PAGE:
Telescope Formulas, Common Telescope Myths
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Telescope Formulas
Magnification =Objective focal length / Eyepiece focal length
=Objective diameter / Exit pupil
f/# =Objective focal length / objective diameter
Field Size (°) =eyepiece field stop diameter / telescope focal length) x 57.3°
Exit pupil =Objective diameter / Magnification
=Eyepiece focal length / (Objective f/#)
Dawes limit =4.56 arc seconds / Objective diameter in inches
Aperture gain =(Objective diameter / Eye pupil diameter)2
Common Telescope Myths

Through the years, many myths (or, if you prefer, misconceptions) have become woven into the fabric of amateur astronomy. The following is a selection that involves telescope magnification. A number of the answers described here are further explained in the accompanying text.

Myth #1: A 7-mm exit pupil gives the lowest useful magnification.

Not so! With a refractor there is no limit on the size of the useful exit pupil. Use whatever is necessary to get the field you need to frame the subject. A reflector's low-power limit is reached when the black spot in the exit pupil (caused by the secondary obstruction) becomes obtrusive.

While a 7-mm exit pupil, by matching that of the eye, does give the brightest views of deep-sky objects, it does not necessarily give the best ones. Higher magnifications, despite their smaller exit pupils, will reveal more details, maintain contrast, show fainter stars, and help bypass defects in the eye itself.

Myth #2: Exit pupils larger than 7 mm waste light and resolution.

With refractors larger pupils do waste aperture. But the magnification is so low that the wasted aperture is of little concern: both image brightness and resolution are as great as possible at that magnification. With reflectors, however, larger pupils do waste light, but primarily because the black spot in the pupil caused by the secondary obstruction becomes larger. Both light loss and field shadowing occur with reflectors, but as with refractors there is no resolution loss because of the low power.

image...

As explained in the text, there is no practical limit to the low magnification that can be used with a refractor. But the secondary obstruction found on most reflectors does set limits, because the shadow spot it forms in the exit pupil grows as the magnification is reduced. Consider this extreme example of an exit pupil formed by an 8-inch Schmidt-Cassegrain with a central obstruction equal to 43 percent of the aperture's diameter. A telecompressor lens and long-focal-length eyepiece give 14x magnification. While the central shadow remains 43 percent of the exit pupil's diameter, it is now 6.2 millimeters in diameter and would nearly fill the 7-mm pupil diameter of the dark-adapted eye.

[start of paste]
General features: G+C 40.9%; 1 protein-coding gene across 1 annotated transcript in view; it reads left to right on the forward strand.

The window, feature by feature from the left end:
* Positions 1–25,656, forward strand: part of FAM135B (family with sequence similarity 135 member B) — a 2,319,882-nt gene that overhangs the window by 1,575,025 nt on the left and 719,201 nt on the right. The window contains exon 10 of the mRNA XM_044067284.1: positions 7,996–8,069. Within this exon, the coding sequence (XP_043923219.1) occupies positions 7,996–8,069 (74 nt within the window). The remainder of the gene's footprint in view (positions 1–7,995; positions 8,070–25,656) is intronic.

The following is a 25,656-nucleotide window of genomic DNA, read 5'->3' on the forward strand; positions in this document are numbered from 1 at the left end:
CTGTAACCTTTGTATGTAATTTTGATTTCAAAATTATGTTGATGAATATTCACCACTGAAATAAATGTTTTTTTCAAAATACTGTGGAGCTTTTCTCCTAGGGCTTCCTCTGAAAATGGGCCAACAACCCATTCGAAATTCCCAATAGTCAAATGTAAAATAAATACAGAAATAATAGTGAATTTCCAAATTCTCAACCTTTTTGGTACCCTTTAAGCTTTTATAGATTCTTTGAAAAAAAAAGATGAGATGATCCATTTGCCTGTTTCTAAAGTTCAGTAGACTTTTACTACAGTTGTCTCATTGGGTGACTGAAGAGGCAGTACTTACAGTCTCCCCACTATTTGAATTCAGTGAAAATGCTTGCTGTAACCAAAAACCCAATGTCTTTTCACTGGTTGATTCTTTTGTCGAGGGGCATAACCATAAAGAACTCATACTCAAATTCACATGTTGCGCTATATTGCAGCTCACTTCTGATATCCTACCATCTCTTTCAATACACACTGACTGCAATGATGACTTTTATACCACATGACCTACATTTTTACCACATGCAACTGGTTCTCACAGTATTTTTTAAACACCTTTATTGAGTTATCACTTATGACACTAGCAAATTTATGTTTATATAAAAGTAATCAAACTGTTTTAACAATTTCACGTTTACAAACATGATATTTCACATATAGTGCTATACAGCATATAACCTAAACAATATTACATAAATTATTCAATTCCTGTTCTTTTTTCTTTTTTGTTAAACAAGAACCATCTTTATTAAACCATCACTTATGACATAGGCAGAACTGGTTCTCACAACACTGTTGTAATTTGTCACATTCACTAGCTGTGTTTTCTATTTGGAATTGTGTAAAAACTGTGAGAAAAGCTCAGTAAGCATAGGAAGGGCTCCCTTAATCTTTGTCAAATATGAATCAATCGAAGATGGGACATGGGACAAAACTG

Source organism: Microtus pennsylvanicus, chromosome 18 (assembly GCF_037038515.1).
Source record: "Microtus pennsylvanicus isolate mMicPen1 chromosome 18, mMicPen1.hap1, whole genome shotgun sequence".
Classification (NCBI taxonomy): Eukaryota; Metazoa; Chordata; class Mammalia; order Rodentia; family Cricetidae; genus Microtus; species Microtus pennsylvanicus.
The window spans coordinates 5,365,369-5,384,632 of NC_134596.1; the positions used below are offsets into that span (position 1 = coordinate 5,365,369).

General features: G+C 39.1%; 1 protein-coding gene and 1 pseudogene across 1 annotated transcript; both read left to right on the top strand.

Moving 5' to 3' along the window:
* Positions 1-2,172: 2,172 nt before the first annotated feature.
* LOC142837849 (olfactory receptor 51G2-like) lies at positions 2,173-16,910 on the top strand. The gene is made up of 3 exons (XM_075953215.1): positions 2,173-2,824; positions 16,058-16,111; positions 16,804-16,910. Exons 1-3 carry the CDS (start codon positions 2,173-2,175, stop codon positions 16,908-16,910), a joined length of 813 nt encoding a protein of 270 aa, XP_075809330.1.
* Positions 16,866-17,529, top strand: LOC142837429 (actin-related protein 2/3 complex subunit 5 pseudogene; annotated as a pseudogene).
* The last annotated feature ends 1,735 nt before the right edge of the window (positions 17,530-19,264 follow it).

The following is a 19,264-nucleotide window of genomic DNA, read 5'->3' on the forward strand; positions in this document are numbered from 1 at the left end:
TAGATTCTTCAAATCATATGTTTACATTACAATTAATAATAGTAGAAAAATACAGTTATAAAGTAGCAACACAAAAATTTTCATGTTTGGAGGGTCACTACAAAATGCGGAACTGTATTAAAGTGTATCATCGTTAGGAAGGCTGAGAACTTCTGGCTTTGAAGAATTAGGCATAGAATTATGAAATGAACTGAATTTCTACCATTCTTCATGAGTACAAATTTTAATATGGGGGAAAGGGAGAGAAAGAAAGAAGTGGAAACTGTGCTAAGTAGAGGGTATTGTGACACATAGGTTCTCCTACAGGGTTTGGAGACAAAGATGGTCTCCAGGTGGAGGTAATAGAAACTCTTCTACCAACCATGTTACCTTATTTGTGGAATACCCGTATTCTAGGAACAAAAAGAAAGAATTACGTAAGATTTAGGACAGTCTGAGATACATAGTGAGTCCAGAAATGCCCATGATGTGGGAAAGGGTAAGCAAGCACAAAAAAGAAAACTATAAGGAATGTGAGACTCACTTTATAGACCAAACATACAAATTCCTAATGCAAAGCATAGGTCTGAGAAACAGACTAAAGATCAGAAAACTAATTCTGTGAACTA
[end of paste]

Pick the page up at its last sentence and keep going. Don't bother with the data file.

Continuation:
Myth #3: Faster telescopes show brighter images.

This is a misconception carried over from photographic use, where the fast f/ratios do mean brighter images and shorter exposures for extended objects. Telescopes with equal apertures and equal magnifications have the same visual image brightness, regardless of the objective's f/number.

Myth #4: Long-focal-ratio telescopes give higher-contrast images.

In general, refractors offer the potential for higher contrast because mirror coatings, by their nature, tend to scatter more light. But when comparing well-made, highly corrected refractors, there is no gain in contrast with instruments of long focal ratio.

Reflectors too, if well made and having the same size of secondary obstruction, will have the same contrast at the same magnification regardless of the f/ratio.

Myth #5: The highest useful magnification is 50x per inch of aperture.

What is "useful"? Although small telescopes little affected by the atmosphere may give pleasing images even up to 100x per inch of aperture, no more detail is seen than at 50x per inch. On the other hand, large instruments, more affected by atmospheric seeing, may top out at 20x or 30x per inch. In practice, a 3- or 4-inch refractor may work well at 200x, but it is rare indeed that any size instrument benefits from more than two or three times that magnification.

Myth #6: Barlow lenses degrade image quality.

There may have been some truth to this when Barlows were made with low-index glasses and not specifically designed for use with modern eyepieces. Modern, high-index Barlows actually improve eyepiece performance by reducing astigmatism at the edge of the field. Furthermore, using a Barlow increases the effective f/number of the objective and permits using longer-focal-length eyepieces (with their longer eye relief) for high-magnification viewing.

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